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Accessible venues

Here we provide UK minimum access standards for new and existing stadia and for good practice guidance.

The best way to gain an understanding on what to expect from a stadium (both existing and new) is to take a look at the below ‘Access for All Guide’ and then the ‘Accessible Stadia document’. Other resources contain helpful guidance from the various football authorities and other organisations including LPF.

Access for All (2011)

CEN/TR 15913:2009 “Spectator facilities. Layout criteria for viewing area for spectators with special needs”

The report cannot be downloaded but is available from: The European Committee for Standardisation, Management Centre Avenue Marnix 17, B-1000 Brussels (Ref. No. CEN/TR 15913:2009) or see CEN website

For an introductory note to the report, view the following CAFE information note.

Accessible Stadia 2003

In particular see page 37 to determine how many accessible seats a club should be providing)

Accessible stadia

SGSA Accessible Stadia Supplementary Guidance (August 2015)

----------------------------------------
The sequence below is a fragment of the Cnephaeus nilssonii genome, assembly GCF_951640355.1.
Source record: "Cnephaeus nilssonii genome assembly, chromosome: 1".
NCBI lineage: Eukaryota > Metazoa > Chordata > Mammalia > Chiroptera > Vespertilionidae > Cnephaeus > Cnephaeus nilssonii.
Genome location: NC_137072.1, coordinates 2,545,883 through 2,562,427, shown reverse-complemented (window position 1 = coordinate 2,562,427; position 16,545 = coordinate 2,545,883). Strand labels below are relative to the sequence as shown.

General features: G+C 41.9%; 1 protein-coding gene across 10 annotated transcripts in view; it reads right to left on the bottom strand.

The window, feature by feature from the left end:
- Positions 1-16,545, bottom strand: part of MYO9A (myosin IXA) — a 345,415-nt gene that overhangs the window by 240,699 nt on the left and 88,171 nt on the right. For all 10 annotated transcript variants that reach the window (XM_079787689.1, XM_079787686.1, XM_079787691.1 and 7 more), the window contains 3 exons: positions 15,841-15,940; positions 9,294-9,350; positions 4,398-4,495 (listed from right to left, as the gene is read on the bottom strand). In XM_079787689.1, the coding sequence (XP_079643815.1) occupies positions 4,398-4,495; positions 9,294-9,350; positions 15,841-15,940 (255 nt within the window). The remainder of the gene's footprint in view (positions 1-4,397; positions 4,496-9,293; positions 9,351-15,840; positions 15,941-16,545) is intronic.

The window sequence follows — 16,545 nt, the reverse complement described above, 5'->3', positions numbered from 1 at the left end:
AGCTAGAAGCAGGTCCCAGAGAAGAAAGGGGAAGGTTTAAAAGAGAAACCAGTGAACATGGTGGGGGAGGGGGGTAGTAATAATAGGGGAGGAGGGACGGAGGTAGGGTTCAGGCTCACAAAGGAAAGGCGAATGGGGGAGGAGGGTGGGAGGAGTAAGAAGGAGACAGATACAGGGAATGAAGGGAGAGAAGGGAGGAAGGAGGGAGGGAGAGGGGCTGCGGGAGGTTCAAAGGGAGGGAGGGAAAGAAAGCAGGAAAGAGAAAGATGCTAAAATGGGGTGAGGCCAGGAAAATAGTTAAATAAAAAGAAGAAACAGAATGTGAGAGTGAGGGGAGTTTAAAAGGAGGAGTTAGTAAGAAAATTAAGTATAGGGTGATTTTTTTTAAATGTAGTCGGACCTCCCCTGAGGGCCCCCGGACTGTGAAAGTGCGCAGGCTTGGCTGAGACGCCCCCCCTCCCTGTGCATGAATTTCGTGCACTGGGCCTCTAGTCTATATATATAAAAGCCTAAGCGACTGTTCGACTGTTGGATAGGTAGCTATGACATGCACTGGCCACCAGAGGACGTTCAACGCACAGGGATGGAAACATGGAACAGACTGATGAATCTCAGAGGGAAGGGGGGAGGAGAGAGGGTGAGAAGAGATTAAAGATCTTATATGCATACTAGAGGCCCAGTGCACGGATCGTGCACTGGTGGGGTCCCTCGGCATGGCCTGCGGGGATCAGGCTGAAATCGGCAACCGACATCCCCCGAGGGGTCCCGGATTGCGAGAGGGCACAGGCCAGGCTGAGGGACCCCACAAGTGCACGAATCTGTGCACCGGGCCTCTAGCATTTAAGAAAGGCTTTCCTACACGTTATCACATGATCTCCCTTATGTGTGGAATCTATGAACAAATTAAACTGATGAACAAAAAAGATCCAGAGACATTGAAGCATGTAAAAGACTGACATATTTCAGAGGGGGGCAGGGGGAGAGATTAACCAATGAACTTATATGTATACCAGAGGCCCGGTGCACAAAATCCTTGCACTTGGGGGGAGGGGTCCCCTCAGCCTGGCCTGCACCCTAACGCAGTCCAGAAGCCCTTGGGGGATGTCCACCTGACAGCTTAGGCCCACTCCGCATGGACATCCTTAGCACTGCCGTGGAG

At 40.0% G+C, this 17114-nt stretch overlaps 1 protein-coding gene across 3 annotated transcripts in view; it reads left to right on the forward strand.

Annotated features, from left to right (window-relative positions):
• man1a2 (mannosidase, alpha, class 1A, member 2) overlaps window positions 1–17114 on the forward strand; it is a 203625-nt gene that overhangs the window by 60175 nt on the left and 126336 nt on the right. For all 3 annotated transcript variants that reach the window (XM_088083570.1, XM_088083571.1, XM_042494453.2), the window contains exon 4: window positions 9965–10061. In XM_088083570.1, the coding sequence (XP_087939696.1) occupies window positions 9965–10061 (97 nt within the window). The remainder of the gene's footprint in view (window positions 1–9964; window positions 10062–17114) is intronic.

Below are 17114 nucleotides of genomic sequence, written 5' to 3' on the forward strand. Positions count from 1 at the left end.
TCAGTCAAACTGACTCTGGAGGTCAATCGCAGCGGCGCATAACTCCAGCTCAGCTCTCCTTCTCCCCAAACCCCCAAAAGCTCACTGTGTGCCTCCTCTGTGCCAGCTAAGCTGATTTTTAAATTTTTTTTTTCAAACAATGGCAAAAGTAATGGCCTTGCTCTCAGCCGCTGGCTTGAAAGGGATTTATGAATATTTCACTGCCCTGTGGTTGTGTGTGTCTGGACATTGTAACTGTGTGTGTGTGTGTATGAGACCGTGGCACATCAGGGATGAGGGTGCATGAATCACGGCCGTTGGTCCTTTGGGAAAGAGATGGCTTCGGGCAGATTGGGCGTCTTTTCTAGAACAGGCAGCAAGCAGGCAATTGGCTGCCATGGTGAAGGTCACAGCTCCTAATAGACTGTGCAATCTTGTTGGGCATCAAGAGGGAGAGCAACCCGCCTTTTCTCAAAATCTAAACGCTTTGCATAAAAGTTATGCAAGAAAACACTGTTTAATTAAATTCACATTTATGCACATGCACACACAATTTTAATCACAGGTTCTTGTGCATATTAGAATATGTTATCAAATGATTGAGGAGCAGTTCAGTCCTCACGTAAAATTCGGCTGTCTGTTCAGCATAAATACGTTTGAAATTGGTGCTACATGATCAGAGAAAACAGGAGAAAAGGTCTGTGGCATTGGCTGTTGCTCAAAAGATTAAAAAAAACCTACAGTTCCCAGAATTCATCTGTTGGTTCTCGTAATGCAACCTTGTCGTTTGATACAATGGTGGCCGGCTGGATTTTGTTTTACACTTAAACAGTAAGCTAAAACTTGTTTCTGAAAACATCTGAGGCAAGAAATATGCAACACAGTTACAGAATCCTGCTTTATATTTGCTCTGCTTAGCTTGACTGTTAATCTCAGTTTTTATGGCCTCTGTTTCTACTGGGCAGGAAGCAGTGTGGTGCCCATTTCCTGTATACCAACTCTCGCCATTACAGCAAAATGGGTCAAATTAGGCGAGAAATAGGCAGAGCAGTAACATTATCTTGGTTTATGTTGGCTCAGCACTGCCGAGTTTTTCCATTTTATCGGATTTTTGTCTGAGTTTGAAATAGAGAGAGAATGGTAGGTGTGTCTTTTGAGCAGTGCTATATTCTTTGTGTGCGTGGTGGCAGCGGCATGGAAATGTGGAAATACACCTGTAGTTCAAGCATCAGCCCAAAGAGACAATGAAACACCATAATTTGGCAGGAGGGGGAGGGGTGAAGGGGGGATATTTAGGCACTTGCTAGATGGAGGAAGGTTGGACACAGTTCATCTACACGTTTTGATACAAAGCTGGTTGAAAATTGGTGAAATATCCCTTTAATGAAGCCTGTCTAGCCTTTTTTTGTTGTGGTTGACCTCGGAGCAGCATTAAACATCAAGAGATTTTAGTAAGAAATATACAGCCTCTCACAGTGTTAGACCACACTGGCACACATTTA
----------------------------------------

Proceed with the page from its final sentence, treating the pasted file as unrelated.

The Premier League Guidance

The Football League Guidance

The FA Guidance

Guide to Safety at Sports Grounds – Fifth Edition

Level Playing Field Guidance

Other Organisations

A club/venue complying with these will be well on the way to providing a fully inclusive and equal experience for all supporters. These documents (amongst others) are now considered to be the minimum requirements for an accessible stadium or for the provision of accessible services but it should also be remembered that minimum standards, by definition, usually only provide for minimum access; truly inclusive planning for the whole community means going beyond the bare minimum and thinking of the future so that designers and management should always try to aim higher when building or renovating venues and premises, to encompass the needs of a widely diverse and ever ageing community. Additionally, as the 2010 Equality Act provides for an evolving and anticipatory duty, what was acceptable in the past may no longer be so and thus a regular review of facilities and services becomes an important requirement too (see below for how an Access Audit can help achieve this).

NB: Please also note that most of these documents refer to the Disability Discrimination Act most of which has now been replaced by The Equality Act 2010.

An Access Audit will help benchmark facilities and services plus help Clubs/Venues meet their legal obligations and mitigate any potential risks. Level Playing Field has developed an Access Audit programme which provides a cost effective, independent audit with added aspects not available elsewhere. It makes real business sense for Clubs / Venues to be proactive rather than reactive in this regard. Click here for more detailed information about the LPF Access Audit Programme.